Tuesday of St Benedict: Matins readings




You may recall that my previous posts on the old votive Office of St Benedict, usually said on the first free Tuesday of each month.  This Tuesday being unencumbered, herewith the readings for May.

Reading 1: From the Third Book of Kings, chapter 17 - The son of the woman, the mistress of the house, fell sick, and the sickness was very grievous, so that there was no breath left in him. And she said to Elias: What have I to do with thee, thou man of God? art thou come to me that my iniquities should be remembered, and that thou shouldst kill my son? And Elias said to her: Give me thy son. And he took him out of her bosom, and carried him into the upper chamber where he abode, and laid him upon his own bed. And he cried to the Lord, and said: O Lord my God, hast thou afflicted also the widow, with whom I am after a sort maintained, so as to kill her son? And he stretched, and measured himself upon the child three times, and cried to the Lord, and said: O Lord my God, let the soul of this child, I beseech thee, return into his body. And the Lord heard the voice of Elias: and the soul of the child returned into him, and he revived. And Elias took the child, and brought him down from the upper chamber to the house below, and delivered him to his mother, and said to her: Behold thy son liveth. And the woman said to Elias: Now, by this I know that thou art a man of God, and the word of the Lord in thy mouth is true.

Reading 2: From Chapter 11 of the Dialogues of  St Gregory the Great - Again, as the monks were making of a certain wall somewhat higher, because that was requisite, the man of God in the meantime was in his cell at his prayers. To whom the old enemy appeared in an insulting manner, telling him, that he was now going to his monks, that were a-working: whereof the man of God, in all haste, gave them warning, wishing them to look unto themselves, because the devil was at that time coming amongst them. The message was scarce delivered, when as the wicked spirit overthrew the new wall which they were a building, and with the fall slew a little young child, a monk, who was the son of a certain courtier.  At which pitiful chance all were passing sorry and exceedingly grieved, not so much for the loss of the wall, as for the death of their brother: and in all haste they sent this heavy news to the venerable man Benedict;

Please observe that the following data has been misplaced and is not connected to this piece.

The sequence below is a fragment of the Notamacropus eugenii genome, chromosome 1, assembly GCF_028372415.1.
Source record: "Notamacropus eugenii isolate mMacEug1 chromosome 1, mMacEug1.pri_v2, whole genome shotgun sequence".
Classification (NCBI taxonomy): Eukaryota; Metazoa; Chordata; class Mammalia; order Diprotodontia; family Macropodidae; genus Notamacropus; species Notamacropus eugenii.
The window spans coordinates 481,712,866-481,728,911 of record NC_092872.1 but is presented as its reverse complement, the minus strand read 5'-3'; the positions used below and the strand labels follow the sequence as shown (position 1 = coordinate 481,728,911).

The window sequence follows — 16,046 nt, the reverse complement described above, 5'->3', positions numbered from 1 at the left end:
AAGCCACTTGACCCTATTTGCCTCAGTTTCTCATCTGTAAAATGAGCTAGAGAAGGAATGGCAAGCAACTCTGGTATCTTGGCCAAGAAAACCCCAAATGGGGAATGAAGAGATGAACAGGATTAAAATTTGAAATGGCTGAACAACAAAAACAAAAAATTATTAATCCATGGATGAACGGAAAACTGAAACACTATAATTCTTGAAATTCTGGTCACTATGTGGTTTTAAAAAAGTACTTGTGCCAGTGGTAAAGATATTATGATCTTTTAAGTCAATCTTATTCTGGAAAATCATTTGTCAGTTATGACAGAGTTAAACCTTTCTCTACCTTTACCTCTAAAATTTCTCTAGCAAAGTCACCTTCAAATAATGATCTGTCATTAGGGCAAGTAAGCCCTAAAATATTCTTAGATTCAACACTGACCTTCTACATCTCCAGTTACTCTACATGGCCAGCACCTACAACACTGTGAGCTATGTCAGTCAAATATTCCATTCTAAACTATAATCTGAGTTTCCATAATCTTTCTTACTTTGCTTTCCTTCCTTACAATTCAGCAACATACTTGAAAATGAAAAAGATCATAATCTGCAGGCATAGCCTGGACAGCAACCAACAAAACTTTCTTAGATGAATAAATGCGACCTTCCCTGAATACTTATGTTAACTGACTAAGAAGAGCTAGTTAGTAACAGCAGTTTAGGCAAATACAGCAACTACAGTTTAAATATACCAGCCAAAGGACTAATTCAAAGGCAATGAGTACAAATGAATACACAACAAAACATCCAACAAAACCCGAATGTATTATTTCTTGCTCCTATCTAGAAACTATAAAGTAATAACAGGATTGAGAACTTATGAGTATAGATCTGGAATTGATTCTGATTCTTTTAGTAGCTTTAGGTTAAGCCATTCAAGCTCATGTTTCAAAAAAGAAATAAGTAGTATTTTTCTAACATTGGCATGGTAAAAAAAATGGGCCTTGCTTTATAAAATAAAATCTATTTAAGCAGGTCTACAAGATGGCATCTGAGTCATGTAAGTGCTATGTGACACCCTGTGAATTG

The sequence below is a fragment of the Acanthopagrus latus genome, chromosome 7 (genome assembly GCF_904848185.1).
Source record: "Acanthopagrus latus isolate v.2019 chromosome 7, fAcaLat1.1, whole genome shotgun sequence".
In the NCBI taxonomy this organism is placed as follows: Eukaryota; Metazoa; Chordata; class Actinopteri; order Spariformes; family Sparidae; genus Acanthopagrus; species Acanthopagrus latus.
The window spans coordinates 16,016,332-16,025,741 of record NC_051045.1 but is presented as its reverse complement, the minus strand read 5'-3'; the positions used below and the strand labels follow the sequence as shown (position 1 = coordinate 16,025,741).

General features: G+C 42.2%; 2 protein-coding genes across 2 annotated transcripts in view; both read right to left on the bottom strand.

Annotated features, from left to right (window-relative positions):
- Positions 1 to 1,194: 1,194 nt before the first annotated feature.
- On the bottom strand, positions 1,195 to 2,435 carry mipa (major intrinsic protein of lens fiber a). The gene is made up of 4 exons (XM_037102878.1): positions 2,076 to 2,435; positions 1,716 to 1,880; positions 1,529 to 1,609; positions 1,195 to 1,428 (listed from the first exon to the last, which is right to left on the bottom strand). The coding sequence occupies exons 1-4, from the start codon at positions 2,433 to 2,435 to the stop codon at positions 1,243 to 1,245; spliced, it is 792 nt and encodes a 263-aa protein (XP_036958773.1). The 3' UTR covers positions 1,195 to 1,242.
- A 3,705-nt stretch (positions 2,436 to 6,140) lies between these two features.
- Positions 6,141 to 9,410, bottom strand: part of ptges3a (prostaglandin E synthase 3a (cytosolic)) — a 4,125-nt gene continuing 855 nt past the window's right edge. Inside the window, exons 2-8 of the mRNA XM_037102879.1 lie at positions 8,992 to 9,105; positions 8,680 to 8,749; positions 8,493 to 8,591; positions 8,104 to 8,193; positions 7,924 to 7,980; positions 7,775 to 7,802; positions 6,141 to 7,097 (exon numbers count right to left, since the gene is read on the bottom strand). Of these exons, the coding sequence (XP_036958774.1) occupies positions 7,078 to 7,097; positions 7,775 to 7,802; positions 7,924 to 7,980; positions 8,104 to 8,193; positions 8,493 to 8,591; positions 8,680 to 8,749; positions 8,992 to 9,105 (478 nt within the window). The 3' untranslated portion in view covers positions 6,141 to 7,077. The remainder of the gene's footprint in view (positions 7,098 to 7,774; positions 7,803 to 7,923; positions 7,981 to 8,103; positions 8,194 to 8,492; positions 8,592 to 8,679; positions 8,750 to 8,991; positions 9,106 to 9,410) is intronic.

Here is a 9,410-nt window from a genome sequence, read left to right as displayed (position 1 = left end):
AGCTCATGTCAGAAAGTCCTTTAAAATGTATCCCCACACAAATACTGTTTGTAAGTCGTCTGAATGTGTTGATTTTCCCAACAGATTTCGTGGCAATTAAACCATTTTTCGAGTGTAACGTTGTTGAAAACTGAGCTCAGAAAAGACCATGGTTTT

Reading 3: Who commanded them to bring unto him the young boy, mangled and maimed as he was, which they did, but yet they could not carry him any otherwise than in a sack: for the stones of the wall had not only broken his limbs, but also his very bones. Being in that manner brought unto the man of God, he bad them to lay him in his cell, and in that place upon which he used to pray; and then, putting them all forth, he shut the door, and fell more instantly to his prayers than he used at other times. And O strange miracle! for the very same hour he made him sound, and as lively as ever he was before; and sent him again to his former work, that he also might help the monks to make an end of that wall, of whose death the old serpent thought he should have insulted over Benedict, and greatly triumphed.


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